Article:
But getting enough sleep when stressed is easier said than done, especially if anxious thoughts keep you awake or you’re working late into the night on an important project. 

Anything you can do to improve your sleep can help with stress, though. Try:

  • Doing a relaxing bedtime routine — think yoga, reading, or listening to calming music 
  • Making sure your bedroom is dark and quiet, so your bedroom is a sleep sanctuary  
  • Cutting down on caffeine and avoiding it altogether about six hours before bedtime 

If you’re struggling to sleep at night due to stress or a busy workload, try catching up on zzz’s with weekend naps. 

4. Take Social Media Breaks 

Social media can be a great place to connect with friends or discover new ideas, but it can also be a source of stress. If you find yourself reading bad news or comparing yourself to others, take a social media break.

Delete the apps from your phone and log out of your accounts — this will make it much harder to quickly check them. 

If you don’t need, or want, to take a full break, consider cutting down on the amount of time you spend on social media. Check-in once or twice a day, for example, rather than spending whole evenings scrolling through Instagram — we’ve all been there.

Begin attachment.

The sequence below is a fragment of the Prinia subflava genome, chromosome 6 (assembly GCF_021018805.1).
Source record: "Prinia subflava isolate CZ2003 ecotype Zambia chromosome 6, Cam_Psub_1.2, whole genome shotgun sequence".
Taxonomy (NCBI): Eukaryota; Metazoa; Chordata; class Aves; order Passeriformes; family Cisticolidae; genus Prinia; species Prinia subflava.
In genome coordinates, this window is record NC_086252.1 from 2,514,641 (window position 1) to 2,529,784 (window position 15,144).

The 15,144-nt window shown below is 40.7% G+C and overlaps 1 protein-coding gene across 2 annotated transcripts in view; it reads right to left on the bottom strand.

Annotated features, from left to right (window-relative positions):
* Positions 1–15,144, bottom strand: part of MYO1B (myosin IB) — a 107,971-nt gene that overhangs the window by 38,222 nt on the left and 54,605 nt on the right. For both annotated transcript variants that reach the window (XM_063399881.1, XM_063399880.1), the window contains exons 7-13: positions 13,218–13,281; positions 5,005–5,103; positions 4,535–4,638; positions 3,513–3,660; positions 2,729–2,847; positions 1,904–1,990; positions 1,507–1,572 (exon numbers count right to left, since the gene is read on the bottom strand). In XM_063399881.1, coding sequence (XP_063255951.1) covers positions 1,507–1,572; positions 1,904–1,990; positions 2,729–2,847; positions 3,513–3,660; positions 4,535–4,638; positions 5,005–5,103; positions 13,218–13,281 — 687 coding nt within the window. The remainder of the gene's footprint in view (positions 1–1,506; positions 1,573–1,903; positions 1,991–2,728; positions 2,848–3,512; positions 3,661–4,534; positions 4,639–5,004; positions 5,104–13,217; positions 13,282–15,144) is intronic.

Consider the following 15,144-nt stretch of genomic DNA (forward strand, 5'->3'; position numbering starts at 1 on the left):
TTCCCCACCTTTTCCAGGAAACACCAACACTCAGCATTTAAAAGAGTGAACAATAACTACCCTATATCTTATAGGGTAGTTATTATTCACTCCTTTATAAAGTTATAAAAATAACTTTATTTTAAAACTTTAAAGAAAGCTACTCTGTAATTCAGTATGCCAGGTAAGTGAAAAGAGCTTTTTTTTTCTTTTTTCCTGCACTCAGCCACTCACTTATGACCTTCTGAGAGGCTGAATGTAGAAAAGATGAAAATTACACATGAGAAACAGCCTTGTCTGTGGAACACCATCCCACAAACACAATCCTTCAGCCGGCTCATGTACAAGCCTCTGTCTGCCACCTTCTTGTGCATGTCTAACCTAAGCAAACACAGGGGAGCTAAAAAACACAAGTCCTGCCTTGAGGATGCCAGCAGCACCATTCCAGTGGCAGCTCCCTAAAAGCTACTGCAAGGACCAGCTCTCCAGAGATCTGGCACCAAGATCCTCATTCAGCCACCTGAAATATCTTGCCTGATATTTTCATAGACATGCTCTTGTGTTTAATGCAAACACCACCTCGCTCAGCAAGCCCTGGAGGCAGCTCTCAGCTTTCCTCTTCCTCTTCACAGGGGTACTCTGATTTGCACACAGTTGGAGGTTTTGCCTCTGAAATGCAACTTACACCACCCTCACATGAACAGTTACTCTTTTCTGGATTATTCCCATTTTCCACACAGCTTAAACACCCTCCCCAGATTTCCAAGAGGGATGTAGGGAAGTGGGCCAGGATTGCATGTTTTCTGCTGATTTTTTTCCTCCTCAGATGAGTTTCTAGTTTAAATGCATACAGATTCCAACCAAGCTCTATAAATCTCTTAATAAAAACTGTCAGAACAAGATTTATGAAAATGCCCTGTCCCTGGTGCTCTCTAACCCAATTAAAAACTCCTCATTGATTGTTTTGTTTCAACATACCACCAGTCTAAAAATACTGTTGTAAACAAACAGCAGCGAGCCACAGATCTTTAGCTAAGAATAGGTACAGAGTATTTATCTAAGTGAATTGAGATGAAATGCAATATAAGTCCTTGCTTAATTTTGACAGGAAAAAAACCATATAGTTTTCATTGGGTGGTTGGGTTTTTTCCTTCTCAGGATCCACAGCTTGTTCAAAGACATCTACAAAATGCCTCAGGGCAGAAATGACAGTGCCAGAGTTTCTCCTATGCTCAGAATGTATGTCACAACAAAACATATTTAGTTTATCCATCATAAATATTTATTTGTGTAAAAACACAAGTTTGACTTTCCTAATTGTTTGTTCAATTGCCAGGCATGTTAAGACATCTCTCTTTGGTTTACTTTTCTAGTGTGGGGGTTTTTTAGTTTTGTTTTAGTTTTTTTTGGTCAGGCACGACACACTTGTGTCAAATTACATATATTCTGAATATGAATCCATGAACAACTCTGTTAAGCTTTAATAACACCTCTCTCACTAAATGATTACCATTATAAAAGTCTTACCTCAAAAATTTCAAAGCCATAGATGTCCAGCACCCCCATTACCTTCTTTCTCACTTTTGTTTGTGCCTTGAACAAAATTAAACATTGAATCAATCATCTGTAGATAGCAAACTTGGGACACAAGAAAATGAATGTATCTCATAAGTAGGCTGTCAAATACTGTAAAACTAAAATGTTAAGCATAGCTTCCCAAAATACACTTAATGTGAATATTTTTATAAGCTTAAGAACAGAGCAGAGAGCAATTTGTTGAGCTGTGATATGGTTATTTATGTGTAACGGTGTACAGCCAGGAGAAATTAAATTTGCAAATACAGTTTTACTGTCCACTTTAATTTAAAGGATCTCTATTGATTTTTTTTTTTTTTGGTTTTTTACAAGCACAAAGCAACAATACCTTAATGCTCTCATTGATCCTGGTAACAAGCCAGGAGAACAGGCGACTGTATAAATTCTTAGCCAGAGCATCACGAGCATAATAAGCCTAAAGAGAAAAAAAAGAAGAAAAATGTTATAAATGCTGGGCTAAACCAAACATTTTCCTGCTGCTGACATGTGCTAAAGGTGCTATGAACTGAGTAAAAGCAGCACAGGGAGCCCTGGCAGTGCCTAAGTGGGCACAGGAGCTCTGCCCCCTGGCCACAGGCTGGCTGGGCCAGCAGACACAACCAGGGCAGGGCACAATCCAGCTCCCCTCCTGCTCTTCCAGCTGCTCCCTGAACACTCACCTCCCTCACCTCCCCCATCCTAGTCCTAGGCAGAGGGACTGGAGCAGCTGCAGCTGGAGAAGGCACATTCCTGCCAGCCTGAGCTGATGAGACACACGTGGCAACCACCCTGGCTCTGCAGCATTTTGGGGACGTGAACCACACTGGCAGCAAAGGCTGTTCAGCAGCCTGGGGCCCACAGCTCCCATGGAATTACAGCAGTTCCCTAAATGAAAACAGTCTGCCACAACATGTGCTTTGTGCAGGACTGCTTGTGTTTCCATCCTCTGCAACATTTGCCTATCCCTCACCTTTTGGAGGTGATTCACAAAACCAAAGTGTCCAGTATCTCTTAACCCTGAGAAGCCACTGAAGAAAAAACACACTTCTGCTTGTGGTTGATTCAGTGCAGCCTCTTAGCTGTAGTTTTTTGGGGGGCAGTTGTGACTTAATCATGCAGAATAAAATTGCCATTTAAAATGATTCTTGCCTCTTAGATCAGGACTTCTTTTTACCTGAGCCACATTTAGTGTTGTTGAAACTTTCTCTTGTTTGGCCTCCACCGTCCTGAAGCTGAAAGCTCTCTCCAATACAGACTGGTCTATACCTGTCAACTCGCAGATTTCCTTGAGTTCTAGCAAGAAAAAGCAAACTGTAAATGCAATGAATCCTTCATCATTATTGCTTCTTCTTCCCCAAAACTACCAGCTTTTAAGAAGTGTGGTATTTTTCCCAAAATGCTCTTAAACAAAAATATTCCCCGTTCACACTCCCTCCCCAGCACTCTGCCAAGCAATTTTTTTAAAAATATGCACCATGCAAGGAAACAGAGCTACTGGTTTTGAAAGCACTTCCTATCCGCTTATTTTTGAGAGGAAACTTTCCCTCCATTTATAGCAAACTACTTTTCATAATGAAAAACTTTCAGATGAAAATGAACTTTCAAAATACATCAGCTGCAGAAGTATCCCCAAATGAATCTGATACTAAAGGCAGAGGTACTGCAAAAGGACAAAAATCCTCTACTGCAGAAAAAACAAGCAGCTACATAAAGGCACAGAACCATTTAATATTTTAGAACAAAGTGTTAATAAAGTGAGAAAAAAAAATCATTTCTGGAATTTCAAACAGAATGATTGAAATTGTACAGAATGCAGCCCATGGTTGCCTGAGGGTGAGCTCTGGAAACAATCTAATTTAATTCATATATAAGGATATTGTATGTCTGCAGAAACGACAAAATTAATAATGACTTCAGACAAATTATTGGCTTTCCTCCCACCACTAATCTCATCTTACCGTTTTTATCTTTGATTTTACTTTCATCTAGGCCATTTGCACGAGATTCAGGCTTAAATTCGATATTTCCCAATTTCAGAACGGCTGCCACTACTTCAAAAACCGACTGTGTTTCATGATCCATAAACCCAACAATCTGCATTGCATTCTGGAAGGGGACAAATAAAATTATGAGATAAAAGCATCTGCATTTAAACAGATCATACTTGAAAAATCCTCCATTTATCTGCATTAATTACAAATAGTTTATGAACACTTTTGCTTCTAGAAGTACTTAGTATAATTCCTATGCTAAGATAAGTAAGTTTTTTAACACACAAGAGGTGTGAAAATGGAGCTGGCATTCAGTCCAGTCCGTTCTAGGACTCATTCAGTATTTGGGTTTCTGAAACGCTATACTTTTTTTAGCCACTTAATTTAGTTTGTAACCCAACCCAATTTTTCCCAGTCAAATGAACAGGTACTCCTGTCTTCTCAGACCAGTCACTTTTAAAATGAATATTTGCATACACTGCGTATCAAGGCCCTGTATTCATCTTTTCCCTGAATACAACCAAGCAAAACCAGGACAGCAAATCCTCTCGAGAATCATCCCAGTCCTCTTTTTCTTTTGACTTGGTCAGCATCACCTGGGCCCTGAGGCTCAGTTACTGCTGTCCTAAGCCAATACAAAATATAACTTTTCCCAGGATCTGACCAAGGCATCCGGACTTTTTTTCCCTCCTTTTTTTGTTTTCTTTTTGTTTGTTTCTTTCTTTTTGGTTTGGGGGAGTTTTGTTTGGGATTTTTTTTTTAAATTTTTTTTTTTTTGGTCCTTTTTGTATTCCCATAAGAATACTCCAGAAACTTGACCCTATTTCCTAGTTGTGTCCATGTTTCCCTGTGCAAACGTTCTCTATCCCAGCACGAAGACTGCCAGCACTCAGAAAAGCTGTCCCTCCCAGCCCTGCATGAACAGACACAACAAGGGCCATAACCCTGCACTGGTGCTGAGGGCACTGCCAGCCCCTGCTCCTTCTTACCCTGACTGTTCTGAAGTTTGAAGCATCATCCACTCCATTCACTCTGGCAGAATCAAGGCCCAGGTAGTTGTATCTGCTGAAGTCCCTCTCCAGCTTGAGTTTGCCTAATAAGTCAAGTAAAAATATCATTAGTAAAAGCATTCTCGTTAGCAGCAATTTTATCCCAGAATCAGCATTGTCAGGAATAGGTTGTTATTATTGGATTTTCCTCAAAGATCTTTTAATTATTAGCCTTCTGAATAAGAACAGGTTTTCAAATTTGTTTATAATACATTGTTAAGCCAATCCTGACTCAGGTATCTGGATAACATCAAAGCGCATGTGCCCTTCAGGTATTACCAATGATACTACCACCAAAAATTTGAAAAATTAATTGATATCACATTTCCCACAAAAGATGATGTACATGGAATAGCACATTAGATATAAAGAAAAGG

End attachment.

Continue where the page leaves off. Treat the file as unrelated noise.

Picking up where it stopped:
5. Get Out into Nature 

Getting out into nature has been shown to decrease stress and boost your mood. Add these activities to your schedule: 

  • Take a walk in the park 
  • Plan a day trip to a nearby forest or beach 
  • Sit in your backyard and listen to the birds
  • Plan a weekend trip to go hiking or wild swimming 

6. Meditate 

Meditation has been shown to reduce stress and anxiety, and help with rumination — which is when your mind keeps going over something again and again. 

Research even shows that when you meditate before a stressful event, it reduces the adverse effects of stress. 

So, before your next presentation or before having a tricky conversation, take some time to do some deep breaths. 

Build meditation into your daily routine, too. Try checking in before breakfast or taking time to wind down with breathing exercises before bed. 

7. Make Time for Yourself 

Carve out time in your busy schedule for “me time,” and aim to use this time to do activities you enjoy, instead of simply catching up on housework or reading the news. 

You could: 

  • Read
  • Paint
  • Practice an instrument 
  • Play a sport 
  • Journal
  • Go for a walk
  • Catch up with friends

Try to build me time into each and every week. If you find yourself always skipping it, schedule it in your diary and treat it as you would a meeting with your boss.